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Disney report explains death on Space Mountain - Orlando


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  • Disney report explains death on Space Mountain - Orlando

    Story at:

    Disney report explains death
    A 73-year-old man with a heart condition died 3 days after riding Space Mountain in December.

    Scott Powers | Sentinel Staff Writer
    Posted January 30, 2007

    A man who died three days after losing consciousness on Space Mountain at Walt Disney World's Magic Kingdom in December succumbed to natural causes, according to the Medical Examiner's Office.

    The incident was among six serious injuries or illnesses outlined by Walt Disney World in quarterly reports filed recently with the state Bureau of Fair Rides Inspection for the fourth quarter of 2006.

    The report stated that a 73-year-old man was "unresponsive" after riding Space Mountain on the afternoon of Dec. 12, and died three days later "due to a heart condition." The report did not identify him.

    Steve Hanson, chief investigator with the Medical Examiner's Office for Orange and Osceola counties, said Monday he was aware of the death but that it was not referred to that office because it was clearly due to natural causes.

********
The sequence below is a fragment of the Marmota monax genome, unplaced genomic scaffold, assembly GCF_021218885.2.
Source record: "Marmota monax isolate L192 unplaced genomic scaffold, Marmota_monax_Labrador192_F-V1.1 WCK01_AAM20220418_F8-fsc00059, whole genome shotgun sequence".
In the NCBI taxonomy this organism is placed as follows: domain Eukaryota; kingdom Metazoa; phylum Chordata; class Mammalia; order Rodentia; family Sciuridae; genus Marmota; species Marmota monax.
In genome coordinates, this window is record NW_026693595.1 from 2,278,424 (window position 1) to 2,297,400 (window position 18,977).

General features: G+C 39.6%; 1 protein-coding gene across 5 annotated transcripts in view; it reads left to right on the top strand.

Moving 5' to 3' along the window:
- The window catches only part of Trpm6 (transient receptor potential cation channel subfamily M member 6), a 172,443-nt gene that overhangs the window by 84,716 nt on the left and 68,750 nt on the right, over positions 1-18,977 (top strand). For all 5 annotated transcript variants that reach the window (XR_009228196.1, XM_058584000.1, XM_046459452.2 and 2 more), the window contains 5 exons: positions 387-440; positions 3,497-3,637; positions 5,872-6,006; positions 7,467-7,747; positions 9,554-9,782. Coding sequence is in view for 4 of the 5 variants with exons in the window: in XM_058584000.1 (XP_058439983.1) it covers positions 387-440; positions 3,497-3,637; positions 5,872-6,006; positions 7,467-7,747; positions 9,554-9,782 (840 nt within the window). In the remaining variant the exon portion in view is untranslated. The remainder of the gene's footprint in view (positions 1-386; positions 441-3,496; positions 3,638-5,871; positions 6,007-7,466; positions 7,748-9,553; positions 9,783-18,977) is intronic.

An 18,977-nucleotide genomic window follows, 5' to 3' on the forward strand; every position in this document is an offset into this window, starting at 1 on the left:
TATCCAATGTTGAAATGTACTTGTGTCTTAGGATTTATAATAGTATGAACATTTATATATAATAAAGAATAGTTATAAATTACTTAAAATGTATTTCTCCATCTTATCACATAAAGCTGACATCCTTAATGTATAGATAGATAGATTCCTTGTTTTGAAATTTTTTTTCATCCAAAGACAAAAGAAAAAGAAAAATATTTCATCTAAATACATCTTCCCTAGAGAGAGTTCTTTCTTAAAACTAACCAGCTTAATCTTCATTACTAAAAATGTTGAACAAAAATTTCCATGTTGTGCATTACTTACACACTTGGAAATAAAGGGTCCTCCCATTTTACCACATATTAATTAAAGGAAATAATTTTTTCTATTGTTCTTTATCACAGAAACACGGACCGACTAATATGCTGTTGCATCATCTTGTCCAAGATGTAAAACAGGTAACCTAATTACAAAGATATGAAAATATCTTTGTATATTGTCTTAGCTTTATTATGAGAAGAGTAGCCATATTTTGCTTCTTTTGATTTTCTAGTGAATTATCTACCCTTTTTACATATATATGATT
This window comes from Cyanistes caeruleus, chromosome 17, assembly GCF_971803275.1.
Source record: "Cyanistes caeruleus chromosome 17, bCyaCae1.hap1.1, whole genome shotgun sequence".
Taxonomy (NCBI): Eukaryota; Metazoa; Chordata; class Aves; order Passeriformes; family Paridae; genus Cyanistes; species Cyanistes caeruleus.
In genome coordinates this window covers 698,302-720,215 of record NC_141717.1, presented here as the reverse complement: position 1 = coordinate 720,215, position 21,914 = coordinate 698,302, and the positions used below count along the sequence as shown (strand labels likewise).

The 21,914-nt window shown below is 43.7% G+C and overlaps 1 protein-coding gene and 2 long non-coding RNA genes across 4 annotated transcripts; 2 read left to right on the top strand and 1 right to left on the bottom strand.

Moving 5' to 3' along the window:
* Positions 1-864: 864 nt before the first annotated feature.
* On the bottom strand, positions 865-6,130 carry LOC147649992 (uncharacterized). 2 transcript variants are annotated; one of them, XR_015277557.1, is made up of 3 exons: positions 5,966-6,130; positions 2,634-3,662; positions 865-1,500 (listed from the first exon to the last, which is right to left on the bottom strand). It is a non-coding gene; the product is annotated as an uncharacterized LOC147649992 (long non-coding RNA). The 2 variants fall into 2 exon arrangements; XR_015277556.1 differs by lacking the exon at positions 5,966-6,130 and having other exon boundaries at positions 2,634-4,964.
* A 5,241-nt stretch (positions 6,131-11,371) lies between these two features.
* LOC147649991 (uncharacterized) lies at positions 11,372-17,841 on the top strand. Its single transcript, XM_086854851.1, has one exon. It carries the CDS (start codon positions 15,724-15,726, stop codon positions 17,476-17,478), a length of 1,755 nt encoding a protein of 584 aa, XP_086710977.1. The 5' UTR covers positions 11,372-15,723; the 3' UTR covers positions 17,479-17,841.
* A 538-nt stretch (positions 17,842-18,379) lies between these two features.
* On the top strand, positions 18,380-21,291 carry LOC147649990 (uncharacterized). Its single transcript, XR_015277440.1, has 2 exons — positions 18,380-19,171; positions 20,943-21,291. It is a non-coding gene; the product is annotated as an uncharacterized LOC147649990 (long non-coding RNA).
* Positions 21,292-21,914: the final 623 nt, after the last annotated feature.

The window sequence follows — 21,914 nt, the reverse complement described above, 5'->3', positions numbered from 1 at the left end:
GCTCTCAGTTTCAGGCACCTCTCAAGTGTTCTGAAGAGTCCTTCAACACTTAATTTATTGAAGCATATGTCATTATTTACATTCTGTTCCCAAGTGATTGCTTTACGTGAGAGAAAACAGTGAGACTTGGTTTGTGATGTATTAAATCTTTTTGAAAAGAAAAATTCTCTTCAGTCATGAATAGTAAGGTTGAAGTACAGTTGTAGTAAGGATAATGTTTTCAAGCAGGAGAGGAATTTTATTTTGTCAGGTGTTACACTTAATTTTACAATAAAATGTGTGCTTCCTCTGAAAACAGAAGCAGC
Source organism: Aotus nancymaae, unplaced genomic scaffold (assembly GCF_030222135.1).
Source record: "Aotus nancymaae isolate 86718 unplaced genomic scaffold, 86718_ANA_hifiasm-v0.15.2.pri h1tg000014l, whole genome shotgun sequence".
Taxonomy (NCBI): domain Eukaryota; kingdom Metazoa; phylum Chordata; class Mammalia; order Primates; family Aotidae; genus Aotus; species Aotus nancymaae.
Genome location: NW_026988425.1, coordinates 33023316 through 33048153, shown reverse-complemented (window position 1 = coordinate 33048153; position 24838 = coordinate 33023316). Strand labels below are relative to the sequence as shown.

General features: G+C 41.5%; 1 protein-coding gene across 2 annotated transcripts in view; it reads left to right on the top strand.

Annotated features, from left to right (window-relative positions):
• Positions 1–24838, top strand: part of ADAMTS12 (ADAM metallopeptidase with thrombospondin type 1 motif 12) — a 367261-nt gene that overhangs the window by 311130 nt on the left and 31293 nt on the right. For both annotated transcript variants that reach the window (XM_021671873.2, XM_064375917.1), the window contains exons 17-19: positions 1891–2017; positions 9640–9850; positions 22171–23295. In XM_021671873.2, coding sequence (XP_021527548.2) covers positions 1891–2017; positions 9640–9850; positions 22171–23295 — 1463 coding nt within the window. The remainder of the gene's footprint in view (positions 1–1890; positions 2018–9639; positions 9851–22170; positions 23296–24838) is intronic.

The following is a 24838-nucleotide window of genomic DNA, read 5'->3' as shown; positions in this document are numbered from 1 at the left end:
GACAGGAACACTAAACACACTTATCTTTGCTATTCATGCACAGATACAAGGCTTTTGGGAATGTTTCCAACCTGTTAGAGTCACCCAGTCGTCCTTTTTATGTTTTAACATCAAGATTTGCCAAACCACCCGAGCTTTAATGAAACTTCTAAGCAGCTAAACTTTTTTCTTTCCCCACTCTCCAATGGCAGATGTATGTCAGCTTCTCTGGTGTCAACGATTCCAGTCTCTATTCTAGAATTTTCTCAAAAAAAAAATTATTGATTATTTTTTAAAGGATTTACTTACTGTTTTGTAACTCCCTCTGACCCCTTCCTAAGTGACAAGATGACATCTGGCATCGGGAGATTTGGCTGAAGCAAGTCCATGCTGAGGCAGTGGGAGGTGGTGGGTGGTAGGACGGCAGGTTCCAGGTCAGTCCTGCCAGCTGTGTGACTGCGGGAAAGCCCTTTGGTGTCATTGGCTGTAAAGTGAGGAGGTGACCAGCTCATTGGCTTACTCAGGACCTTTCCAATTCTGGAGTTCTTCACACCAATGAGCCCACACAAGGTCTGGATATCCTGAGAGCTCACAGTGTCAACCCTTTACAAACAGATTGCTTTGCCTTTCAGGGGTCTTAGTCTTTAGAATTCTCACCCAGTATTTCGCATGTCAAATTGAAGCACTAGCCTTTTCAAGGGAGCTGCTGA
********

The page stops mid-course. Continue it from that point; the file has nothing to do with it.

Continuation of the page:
Disney spokesman Jacob DiPietre said the company extended deep sympathy to the family and offered all possible assistance.

    Universal Orlando, SeaWorld Orlando, Wet 'n Wild and Busch Gardens Tampa Bay reported no serious injuries or illnesses on rides in their fourth-quarter filings.

    The other incidents reported by Disney involved a broken foot at Mayday Falls, a broken pelvis at Test Track, a seizure at Buzz Lightyear's Space Ranger Spin, and two people who reported prolonged illness, one after riding Mission: Space and the other after Rock 'n' Roller Coaster.

    In a previous matter involving Mission: Space, Walt Disney World and the family of a 4-year-old boy who died in June 2005 settled a lawsuit the family had filed alleging wrongful death.

    Circuit Judge George Sprinkel of Orange County approved the settlement on Jan. 11. No details were disclosed, except that each side would pay its own legal and court fees. Disney spokesman DiPietre and Robert Samartin of Tampa, an attorney representing the family of Daudi Bamuwamye would not comment.
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